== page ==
For instance, I read Paul Krugman’s blog religiously: I genuinely believe he is one of the finest minds, and most prescient analysts, of our time. In a short blog post today, he included a link to a book called Culture Made Stupid. I followed the link to the book’s Amazon page, where the top review is by none other than Paul Krugman.  From there, we can click through to Krugman’s personal Amazon page and view his Universal Wish List – a feature on Amazon which helps users keep track of the things they want to buy.

And Krugman’s is instructive. First, he is clearly in a state of high stress, with CDs Shamanic Dream, Zen Relaxation, Sleep Deeply, Natural Stress Relief: Dan Gibson’s Solitudes, Echoes of Nature: Rainforest, Evening Crickets (Nature Sounds Only Version), and Soothing Sea populating the top half of Krugman’s wish list.

Even more concerning is the second half of the list, which suggests the Nobel Laureate is so troubled about the parlous state of the world economy that he preparing to quit his positions as professor of economics and international affairs at Princeton Universit and New York Times op-ed columnist for a life of chastity, poverty and piety as a Monk. According to his wish list, Krugman is planning to read Finding Sanctuary: Monastic Steps for Everyday Life, by Abbot Christopher Jamison, and An Infinity of Little Hours: Five Young Men and Their Trial of Faith in the Western World’s Most Austere Monastic Order by Nancy Klein Maguire .

I think we should all be very worried.

Filed under: Economics, , , , ,

Paradox of Thrift Hits Moscow

Thrift, as my grandmother always reminds me, a good thing. If I save money, rather than spending it on electronic gadgets, more wine than I can really afford, and eating in restaurants five days a week, I build a safety cushion for rainy days and emergencies, and, hopefully, get richer, because the money I save pays me interest, or is in the form of investments that promise to pay a return.

Thrift is even good for the economy, because even though Moscow’s restaurateurs don’t benefit quite as much from my patronage, the bank at which I deposit my money will then loan it out to businesses, which can then invest to expand, and people, who are then able to buy things like cars or houses. My money still stimulates the economy, even when saved.

But there is one problem with thrift: the moment when businesses and people are frightened into becoming thrifty suddenly and all at once.

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Filed under: Economics, Russia, , , , , , , , , ,

Why It Could All Go L-Shaped

When not writing this blog, the Parallax Brief posts on a couple of superb Russia-based forums aimed at Expats, and uses them to shamelessly promote the content of these electronic pages. However, after linking to his most recent post, on the events likeliest to precipitate a Great Depression of the Twenty Tens, the Parallax Brief took a little heat for his pessimistic views.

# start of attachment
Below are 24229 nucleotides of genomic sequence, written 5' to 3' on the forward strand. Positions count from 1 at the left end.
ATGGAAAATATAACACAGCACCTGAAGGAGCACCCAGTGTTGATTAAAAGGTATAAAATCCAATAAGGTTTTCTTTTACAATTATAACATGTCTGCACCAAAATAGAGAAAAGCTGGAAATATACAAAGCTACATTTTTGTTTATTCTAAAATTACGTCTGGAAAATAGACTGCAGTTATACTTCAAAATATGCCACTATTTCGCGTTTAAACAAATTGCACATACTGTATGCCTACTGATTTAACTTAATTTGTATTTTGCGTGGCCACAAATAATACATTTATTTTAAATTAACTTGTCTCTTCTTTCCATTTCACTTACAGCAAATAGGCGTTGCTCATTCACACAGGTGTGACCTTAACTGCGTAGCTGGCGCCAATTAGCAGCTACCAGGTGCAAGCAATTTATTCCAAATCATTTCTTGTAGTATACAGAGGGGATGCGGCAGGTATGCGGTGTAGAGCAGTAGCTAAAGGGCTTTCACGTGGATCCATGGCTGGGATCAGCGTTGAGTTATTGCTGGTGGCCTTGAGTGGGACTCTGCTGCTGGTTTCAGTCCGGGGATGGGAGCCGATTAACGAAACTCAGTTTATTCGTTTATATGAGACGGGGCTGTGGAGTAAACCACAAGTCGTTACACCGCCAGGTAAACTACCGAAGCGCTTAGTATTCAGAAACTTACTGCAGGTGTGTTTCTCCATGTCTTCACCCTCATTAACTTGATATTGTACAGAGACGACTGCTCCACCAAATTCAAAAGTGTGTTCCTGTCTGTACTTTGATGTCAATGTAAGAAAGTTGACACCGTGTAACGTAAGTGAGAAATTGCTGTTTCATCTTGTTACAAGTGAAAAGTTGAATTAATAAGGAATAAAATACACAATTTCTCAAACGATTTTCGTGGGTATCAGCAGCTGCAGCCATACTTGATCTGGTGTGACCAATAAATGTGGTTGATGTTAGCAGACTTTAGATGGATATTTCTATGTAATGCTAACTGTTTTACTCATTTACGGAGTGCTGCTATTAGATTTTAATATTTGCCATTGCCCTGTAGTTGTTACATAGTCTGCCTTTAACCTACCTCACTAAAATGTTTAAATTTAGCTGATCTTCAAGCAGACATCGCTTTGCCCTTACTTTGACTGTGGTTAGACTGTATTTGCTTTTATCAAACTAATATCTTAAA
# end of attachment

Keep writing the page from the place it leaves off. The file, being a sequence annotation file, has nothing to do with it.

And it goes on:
Of course, it can be debated ad nauseum just how bad this recession is, but the Parallax Brief’s attention was caught by one post on the RedTape.ru forum which was strongly representative of a view held by pundits and analysts from across the political spectrum:

“It’s a recession. It shall take its course…But then the global economy will start to recover and we shall be, once again, in the “7 years of plenty” stage… until the next recession.”

There is something deeply comforting and commonsensical about this idea that the economy mirrors the waxing and waning of the seasons; the idea that no matter how miserable your life is trudging through streets of slush and treacherous ice in the Moscow winter, eventually summer will return, and those streets will be bounteously filled with Russian girls in (very little) warm weather clothing.

One reason for this is that reality has more of less mirrored this model as far back as we can remember. Recessions in the last sixty years have not reached depression levels, and have usually worked their course in relatively quick order, in the classic V-shape.

Unfortunately, just because we have grown accustomed to this kind of recession in the last sixty years, doesn’t mean this crisis will follow the pattern, and, in fact, things weren’t always as they have been since the end of the war.

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Filed under: Economics, , , , , ,

The Next Shoe to Drop on the Road to financial Armageddon?

In an enlightening speech to the American press club on December 8th, Paul Krugman was asked if there were “any more shoes to drop?” He responded that “in this kind of crisis, anything that can go wrong usually does go wrong.”

Certainly, a little over two months after the conference, the situation has worsened considerably.

But what other shoes are likeliest to drop? Well, as Krugman said, everything, but the Parallax Brief has two main contenders.